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Heaney, R. P., Davies, K. M., Chen, T. C., Holick, M. F. & Barger-Lux, M. J. (2003) Human serum 25-hydroxycholecalciferol response to extended oral dosing with cholecalciferol. American Journal of Clinical Nutrition, 77 204–210. 
Resource type: Journal Article
BibTeX citation key: Heaney2003a
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Categories: Englisch = English
Keywords: Vitamin D = Vitamin D
Creators: Barger-Lux, Chen, Davies, Heaney, Holick
Collection: American Journal of Clinical Nutrition
Attachments   URLs   http://www.ajcn.org/cgi/content/full/77/1/2 ...
Abstract
Background: The cholecalciferol inputs required to achieve or maintain any given serum 25-hydroxycholecalciferol concentration are not known, particularly within ranges comparable to the probable physiologic supply of the vitamin.

Objectives: The objectives were to establish the quantitative relation between steady state cholecalciferol input and the resulting serum 25-hydroxycholecalciferol concentration and to estimate the proportion of the daily requirement during winter that is met by cholecalciferol reserves in body tissue stores.

Design: Cholecalciferol was administered daily in controlled oral doses labeled at 0, 25, 125, and 250 µg cholecalciferol for {approx}20 wk during the winter to 67 men living in Omaha (41.2° N latitude). The time course of serum 25-hydroxycholecalciferol concentration was measured at intervals over the course of treatment.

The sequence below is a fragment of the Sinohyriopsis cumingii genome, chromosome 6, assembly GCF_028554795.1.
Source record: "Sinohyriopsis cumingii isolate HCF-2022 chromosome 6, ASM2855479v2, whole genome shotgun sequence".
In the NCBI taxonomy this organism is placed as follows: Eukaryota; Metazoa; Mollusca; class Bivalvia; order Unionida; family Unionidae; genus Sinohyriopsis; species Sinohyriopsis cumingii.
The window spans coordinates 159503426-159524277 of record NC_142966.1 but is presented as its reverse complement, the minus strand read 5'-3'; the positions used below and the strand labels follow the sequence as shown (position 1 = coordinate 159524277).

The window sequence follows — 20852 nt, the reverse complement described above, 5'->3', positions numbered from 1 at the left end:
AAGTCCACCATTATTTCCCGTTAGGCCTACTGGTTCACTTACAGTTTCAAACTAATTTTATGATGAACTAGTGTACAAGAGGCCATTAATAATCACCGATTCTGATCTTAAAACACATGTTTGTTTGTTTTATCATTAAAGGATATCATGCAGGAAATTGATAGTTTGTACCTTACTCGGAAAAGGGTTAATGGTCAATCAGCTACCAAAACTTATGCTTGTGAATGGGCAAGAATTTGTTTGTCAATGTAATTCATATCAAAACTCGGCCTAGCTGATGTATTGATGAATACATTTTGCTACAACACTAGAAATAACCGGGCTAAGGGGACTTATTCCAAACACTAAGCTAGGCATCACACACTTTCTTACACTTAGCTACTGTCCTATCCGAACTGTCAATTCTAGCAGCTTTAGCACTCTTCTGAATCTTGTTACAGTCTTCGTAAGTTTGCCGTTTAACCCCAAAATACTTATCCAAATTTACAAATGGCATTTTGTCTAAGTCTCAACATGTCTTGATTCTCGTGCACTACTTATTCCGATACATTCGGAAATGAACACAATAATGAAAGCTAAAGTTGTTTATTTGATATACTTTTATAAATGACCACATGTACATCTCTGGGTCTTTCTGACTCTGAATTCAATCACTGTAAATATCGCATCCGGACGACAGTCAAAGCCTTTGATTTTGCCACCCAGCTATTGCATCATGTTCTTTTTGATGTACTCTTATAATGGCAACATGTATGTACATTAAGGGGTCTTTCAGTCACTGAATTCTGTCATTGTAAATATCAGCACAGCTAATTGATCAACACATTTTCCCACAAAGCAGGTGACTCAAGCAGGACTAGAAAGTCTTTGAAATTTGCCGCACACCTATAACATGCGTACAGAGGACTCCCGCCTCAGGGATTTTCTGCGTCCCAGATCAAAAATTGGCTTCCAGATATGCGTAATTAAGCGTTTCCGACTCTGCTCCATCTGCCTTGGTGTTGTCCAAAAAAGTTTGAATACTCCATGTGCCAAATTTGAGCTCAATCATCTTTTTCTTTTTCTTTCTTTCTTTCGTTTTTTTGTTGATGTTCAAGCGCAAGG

Results: From a mean baseline value of 70.3 nmol/L, equilibrium concentrations of serum 25-hydroxycholecalciferol changed during the winter months in direct proportion to the dose, with a slope of {approx}0.70 nmol/L for each additional 1 µg cholecalciferol input. The calculated oral input required to sustain the serum 25-hydroxycholecalciferol concentration present before the study (ie, in the autumn) was 12.5 µg (500 IU)/d, whereas the total amount from all sources (supplement, food, tissue stores) needed to sustain the starting 25-hydroxycholecalciferol concentration was estimated at {approx}96 µg ({approx}3800 IU)/d. By difference, the tissue stores provided {approx}78–82 µg/d.

Conclusions: Healthy men seem to use 3000–5000 IU cholecalciferol/d, apparently meeting > 80% of their winter cholecalciferol need with cutaneously synthesized accumulations from solar sources during the preceding summer months. Current recommended vitamin D inputs are inadequate to maintain serum 25-hydroxycholecalciferol concentration in the absence of substantial cutaneous production of vitamin D.

Key Words: Vitamin D • cholecalciferol • 25-hydroxycholecalciferol • nutrient requirement • parathyroid hormone • seasonal variation • tolerable upper input level
  
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